'WONKY HOMES' PLAN THROWN OUT

THE biggest single development planned for Hebden Bridge in more than 50 years has been rejected by the Planning Inspectorate.

The highly controversial 10 million so-called "Wonky Homes" scheme for the Garden Street car park area featuring 24 homes, 24 flats, 16 new business premises and an underground car park, would be too big and have a bad impact on the town's Conservative Area, said inspector Roger Brown.

Opponents of the scheme told a week-long public inquiry last month that the six blocks of properties rising up to seven storeys high would resemble an office block and bring even more traffic congestion to the town.

Despite rejecting the appeal for planning permission, Mr Brown said Hebden Royd Development LLP had provided sufficient justification for the level of extra parking proposed.

"I do not disagree with English Heritage and the Commission for Architecture and Building Environment (CABE) that the development incorporating a number of the design characteristics would contribute to the architectural vocabulary of Hebden Bridge.

"In addition, the proposed paved and planted area leading off Commercial Street would be a pleasing addition to public space within the town.

"But when seen from Garden Street and Albert Street, the overall massing and scale of two blocks would be visually dominant and unacceptably harmful to the character and ambience of the locale."

Anthony Rae, for the Garden Street Action Group said: "It's the decision we expected, because in truth the developers did not put up a good case at the inquiry. This must now be the end of a damaging episode in the history of the town with this ill-thought out scheme. Some critical issues, such as the suitability of the cladding system in a Conservation Area, were never properly examined.

"Fortunately for Hebden Bridge, when the proposals were finally put before, first the independent tribunal of the Planning Committee, and now an independent inspector, they were found wanting, and so a great risk to the town has been averted.

"Calderdale Council must now withdraw this development opportunity on their own site, and cancel the legal agreement they signed with the developer. As we've said before: they got us into this mess, now they must get us out of it with one final, decisive action."

Calderdale Council chose Hebden Royd Development LLP in 2005 to develop the former housing site at Garden Street and create more parking space at no cost to the public purse. Architects Studio BAAD of Hebden Bridge designed the proposed development and spokesman Mr Philip Bintliff said: "I urge everyone interested in the project to read the inspector's decision. It suggests that there were very few areas of concern. No doubt objectors will claim his decision as a victory but the inspector makes it very clear that the objections were wrong, irrelevant or both and they had no influence on the outcome. Hardly a victory for the objectors.

"As for our design, those that have followed its progress will know that we take on board constructive criticism. The inspector, an experienced architect and planner, supported in every respect save for two areas of concern. The height can be modified very simply. So we welcome the support he gave our architecture to set alongside that which we previously received from the Planning Department, English Heritage, CABE and members of the local community. The decision was disappointing but he cannot permit an appeal with conditions so in this instance he could only dismiss. However, the minor points he referred to provide a clear direction and we welcome them."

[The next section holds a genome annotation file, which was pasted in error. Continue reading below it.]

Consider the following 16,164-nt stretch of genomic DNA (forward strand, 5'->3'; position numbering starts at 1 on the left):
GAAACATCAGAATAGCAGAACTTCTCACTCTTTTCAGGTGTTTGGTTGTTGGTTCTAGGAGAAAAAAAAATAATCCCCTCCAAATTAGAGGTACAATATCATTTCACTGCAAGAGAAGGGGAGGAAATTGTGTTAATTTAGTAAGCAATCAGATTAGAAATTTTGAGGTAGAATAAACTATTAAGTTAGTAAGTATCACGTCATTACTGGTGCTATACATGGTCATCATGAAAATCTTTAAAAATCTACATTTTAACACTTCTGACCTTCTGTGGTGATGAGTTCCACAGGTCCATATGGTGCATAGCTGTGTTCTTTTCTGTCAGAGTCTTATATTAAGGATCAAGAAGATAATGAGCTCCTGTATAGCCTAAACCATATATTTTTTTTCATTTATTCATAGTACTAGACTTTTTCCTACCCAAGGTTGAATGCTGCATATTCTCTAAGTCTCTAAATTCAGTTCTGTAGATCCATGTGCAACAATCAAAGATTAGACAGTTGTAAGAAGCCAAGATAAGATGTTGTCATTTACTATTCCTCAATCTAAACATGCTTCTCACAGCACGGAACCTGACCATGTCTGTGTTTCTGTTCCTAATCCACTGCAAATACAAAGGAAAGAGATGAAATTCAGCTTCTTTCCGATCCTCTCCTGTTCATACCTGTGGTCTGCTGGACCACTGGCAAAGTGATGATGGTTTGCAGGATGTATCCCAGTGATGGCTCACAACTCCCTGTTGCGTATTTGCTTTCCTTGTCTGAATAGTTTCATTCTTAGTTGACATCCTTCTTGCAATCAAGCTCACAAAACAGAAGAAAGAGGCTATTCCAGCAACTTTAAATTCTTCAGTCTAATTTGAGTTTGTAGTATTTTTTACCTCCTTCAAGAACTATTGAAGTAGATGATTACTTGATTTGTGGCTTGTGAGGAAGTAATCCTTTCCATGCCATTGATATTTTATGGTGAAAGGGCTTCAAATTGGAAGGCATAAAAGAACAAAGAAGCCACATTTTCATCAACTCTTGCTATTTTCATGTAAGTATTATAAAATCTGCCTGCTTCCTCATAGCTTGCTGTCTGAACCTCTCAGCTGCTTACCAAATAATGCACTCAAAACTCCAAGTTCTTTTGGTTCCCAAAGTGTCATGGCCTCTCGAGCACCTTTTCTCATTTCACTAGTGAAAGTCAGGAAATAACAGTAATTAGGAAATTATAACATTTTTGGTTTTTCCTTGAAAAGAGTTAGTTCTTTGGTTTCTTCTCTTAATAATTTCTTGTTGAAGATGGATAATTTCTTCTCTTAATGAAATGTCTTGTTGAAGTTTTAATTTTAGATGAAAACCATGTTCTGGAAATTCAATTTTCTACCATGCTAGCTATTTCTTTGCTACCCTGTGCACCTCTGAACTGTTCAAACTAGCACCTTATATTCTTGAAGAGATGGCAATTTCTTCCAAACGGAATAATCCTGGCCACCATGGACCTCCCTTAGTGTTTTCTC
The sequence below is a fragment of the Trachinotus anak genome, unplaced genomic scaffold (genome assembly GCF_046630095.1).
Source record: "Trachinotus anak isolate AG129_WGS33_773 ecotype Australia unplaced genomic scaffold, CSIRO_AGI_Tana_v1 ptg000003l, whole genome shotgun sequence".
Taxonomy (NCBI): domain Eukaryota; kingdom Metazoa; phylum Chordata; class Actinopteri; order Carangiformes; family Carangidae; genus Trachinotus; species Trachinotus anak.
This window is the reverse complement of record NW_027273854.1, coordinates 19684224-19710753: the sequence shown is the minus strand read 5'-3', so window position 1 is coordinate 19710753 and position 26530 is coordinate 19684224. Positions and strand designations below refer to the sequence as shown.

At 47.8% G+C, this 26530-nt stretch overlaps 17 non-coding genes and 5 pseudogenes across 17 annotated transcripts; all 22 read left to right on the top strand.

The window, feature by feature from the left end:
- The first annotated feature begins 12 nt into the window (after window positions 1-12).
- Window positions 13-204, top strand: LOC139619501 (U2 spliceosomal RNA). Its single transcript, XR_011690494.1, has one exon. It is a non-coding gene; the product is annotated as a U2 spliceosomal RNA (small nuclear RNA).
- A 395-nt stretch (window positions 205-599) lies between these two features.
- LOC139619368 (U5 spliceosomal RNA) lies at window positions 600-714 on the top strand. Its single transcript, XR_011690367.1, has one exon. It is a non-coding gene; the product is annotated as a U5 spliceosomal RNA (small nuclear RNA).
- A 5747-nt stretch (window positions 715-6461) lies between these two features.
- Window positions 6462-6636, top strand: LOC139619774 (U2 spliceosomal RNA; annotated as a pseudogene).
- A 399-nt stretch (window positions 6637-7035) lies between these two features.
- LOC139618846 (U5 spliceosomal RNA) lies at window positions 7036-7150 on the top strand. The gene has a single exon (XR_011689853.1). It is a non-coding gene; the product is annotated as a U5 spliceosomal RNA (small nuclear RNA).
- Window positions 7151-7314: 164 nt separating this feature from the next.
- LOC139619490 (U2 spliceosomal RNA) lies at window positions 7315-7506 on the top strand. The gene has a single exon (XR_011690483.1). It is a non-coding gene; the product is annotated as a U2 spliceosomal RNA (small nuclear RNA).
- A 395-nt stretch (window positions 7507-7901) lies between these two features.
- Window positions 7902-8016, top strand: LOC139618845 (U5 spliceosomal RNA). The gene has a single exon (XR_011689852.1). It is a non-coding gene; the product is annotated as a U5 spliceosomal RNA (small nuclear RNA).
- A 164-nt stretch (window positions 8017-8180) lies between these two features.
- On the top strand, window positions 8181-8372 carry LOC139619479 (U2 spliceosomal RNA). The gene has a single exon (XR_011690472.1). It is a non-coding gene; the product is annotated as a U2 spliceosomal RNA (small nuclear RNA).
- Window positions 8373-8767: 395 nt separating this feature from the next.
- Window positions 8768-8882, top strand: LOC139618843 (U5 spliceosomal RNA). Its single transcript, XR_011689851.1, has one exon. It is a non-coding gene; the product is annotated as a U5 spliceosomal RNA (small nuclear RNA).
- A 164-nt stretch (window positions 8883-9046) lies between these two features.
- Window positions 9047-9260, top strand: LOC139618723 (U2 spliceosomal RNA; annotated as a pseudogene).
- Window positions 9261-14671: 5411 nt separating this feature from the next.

Local Calderdale Councillor Janet Battye said: "There should have been an open discussion about this site before the council engaged a developer and caused such resentment.

"Now we need to harness public interest and come up with a more acceptable proposal," she said.

Hebden Royd Town Council also strongly opposed the scheme and Mayor Coun John Beacroft-Mitchell said: "This is certainly a victory for Hebden Bridge. It was an imaginative design but its sheer size was completely out of character with the town.

"As a community we need to think long and hard about how the Garden Street site should be developed.

"And we also need to think how it would be paid for."

Chairman of Hebden Bridge Business Association Mr Duncan McKie said: "It is a victory for common sense. Perhaps Calderdale will now leave Hebden Bridge alone to flourish after reinstating the correct on-street parking bays." The inspector, an experienced architect and planner, supported in every respect save for two areas of concern. The height can be modified very simply. So we welcome the support he gave our architecture to set alongside that which we previously received from the Planning Department, English Heritage, CABE and members of the local community. The decision was disappointing but he cannot permit an appeal with conditions so in this instance he could only dismiss. However, the minor points he referred to provide a clear direction and we welcome them.”

Local Calderdale Councillor Janet Battye said: “There should have been an open discussion about this site before the council engaged a developer and caused such resentment.

“Now we need to harness public interest and come up with a more acceptable proposal,” she said.

Hebden Royd Town Council also strongly opposed the scheme and Mayor Coun John Beacroft-Mitchell said: “This is certainly a victory for Hebden Bridge. It was an imaginative design but it's sheer size was completely out of character with the town.

“As a community we now need to think long and hard about how the Garden Street site should be developed.

“And we also need to think how it would be paid for.”

Chairman of Hebden Bridge Business Association Mr Duncan McKie said: “It is a victory for commonsense. Perhaps Calderdale will now leave Hebden Bridge alone to flourish after reinstating the correct on-street parking bays.”